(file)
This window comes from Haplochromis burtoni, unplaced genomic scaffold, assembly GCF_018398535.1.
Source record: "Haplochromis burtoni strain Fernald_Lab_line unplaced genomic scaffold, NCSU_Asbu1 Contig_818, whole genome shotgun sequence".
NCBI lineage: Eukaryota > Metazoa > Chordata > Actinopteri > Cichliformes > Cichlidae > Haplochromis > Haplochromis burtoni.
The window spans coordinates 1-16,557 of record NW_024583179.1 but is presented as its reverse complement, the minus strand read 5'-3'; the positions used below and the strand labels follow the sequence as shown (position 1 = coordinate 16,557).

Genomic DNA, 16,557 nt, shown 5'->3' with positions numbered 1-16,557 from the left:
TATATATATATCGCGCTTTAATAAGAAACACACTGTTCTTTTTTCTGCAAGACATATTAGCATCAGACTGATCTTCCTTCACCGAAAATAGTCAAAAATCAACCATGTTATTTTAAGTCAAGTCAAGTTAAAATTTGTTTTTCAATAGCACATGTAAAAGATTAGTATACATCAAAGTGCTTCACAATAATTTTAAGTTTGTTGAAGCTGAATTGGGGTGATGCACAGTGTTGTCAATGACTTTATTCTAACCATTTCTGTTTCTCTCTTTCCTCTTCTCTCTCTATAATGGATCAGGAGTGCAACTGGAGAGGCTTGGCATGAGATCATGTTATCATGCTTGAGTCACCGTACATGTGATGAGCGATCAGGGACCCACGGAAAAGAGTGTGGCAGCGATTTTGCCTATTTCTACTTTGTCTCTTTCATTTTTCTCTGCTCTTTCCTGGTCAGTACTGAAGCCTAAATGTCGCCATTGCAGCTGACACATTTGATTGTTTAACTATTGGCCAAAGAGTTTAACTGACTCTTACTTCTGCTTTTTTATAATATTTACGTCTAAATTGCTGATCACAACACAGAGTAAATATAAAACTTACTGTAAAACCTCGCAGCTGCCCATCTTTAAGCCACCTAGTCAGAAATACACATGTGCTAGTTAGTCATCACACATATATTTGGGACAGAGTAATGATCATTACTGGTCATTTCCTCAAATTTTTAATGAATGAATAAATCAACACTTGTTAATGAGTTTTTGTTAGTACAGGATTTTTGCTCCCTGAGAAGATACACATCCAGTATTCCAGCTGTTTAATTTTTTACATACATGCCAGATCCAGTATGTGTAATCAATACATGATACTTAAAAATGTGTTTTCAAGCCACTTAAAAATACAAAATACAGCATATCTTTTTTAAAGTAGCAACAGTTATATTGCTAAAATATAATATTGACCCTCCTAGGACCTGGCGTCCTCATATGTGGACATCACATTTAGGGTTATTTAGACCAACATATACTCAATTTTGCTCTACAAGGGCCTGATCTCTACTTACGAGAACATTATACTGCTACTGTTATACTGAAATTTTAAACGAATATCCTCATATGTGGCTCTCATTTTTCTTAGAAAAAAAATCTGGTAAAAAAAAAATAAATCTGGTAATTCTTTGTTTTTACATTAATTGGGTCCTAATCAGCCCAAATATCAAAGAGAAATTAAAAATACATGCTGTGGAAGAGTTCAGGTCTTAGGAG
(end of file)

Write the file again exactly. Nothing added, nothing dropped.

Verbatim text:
This window comes from Haplochromis burtoni, unplaced genomic scaffold, assembly GCF_018398535.1.
Source record: "Haplochromis burtoni strain Fernald_Lab_line unplaced genomic scaffold, NCSU_Asbu1 Contig_818, whole genome shotgun sequence".
NCBI lineage: Eukaryota > Metazoa > Chordata > Actinopteri > Cichliformes > Cichlidae > Haplochromis > Haplochromis burtoni.
The window spans coordinates 1-16,557 of record NW_024583179.1 but is presented as its reverse complement, the minus strand read 5'-3'; the positions used below and the strand labels follow the sequence as shown (position 1 = coordinate 16,557).

Genomic DNA, 16,557 nt, shown 5'->3' with positions numbered 1-16,557 from the left:
TATATATATATCGCGCTTTAATAAGAAACACACTGTTCTTTTTTCTGCAAGACATATTAGCATCAGACTGATCTTCCTTCACCGAAAATAGTCAAAAATCAACCATGTTATTTTAAGTCAAGTCAAGTTAAAATTTGTTTTTCAATAGCACATGTAAAAGATTAGTATACATCAAAGTGCTTCACAATAATTTTAAGTTTGTTGAAGCTGAATTGGGGTGATGCACAGTGTTGTCAATGACTTTATTCTAACCATTTCTGTTTCTCTCTTTCCTCTTCTCTCTCTATAATGGATCAGGAGTGCAACTGGAGAGGCTTGGCATGAGATCATGTTATCATGCTTGAGTCACCGTACATGTGATGAGCGATCAGGGACCCACGGAAAAGAGTGTGGCAGCGATTTTGCCTATTTCTACTTTGTCTCTTTCATTTTTCTCTGCTCTTTCCTGGTCAGTACTGAAGCCTAAATGTCGCCATTGCAGCTGACACATTTGATTGTTTAACTATTGGCCAAAGAGTTTAACTGACTCTTACTTCTGCTTTTTTATAATATTTACGTCTAAATTGCTGATCACAACACAGAGTAAATATAAAACTTACTGTAAAACCTCGCAGCTGCCCATCTTTAAGCCACCTAGTCAGAAATACACATGTGCTAGTTAGTCATCACACATATATTTGGGACAGAGTAATGATCATTACTGGTCATTTCCTCAAATTTTTAATGAATGAATAAATCAACACTTGTTAATGAGTTTTTGTTAGTACAGGATTTTTGCTCCCTGAGAAGATACACATCCAGTATTCCAGCTGTTTAATTTTTTACATACATGCCAGATCCAGTATGTGTAATCAATACATGATACTTAAAAATGTGTTTTCAAGCCACTTAAAAATACAAAATACAGCATATCTTTTTTAAAGTAGCAACAGTTATATTGCTAAAATATAATATTGACCCTCCTAGGACCTGGCGTCCTCATATGTGGACATCACATTTAGGGTTATTTAGACCAACATATACTCAATTTTGCTCTACAAGGGCCTGATCTCTACTTACGAGAACATTATACTGCTACTGTTATACTGAAATTTTAAACGAATATCCTCATATGTGGCTCTCATTTTTCTTAGAAAAAAAATCTGGTAAAAAAAAAATAAATCTGGTAATTCTTTGTTTTTACATTAATTGGGTCCTAATCAGCCCAAATATCAAAGAGAAATTAAAAATACATGCTGTGGAAGAGTTCAGGTCTTAGGAG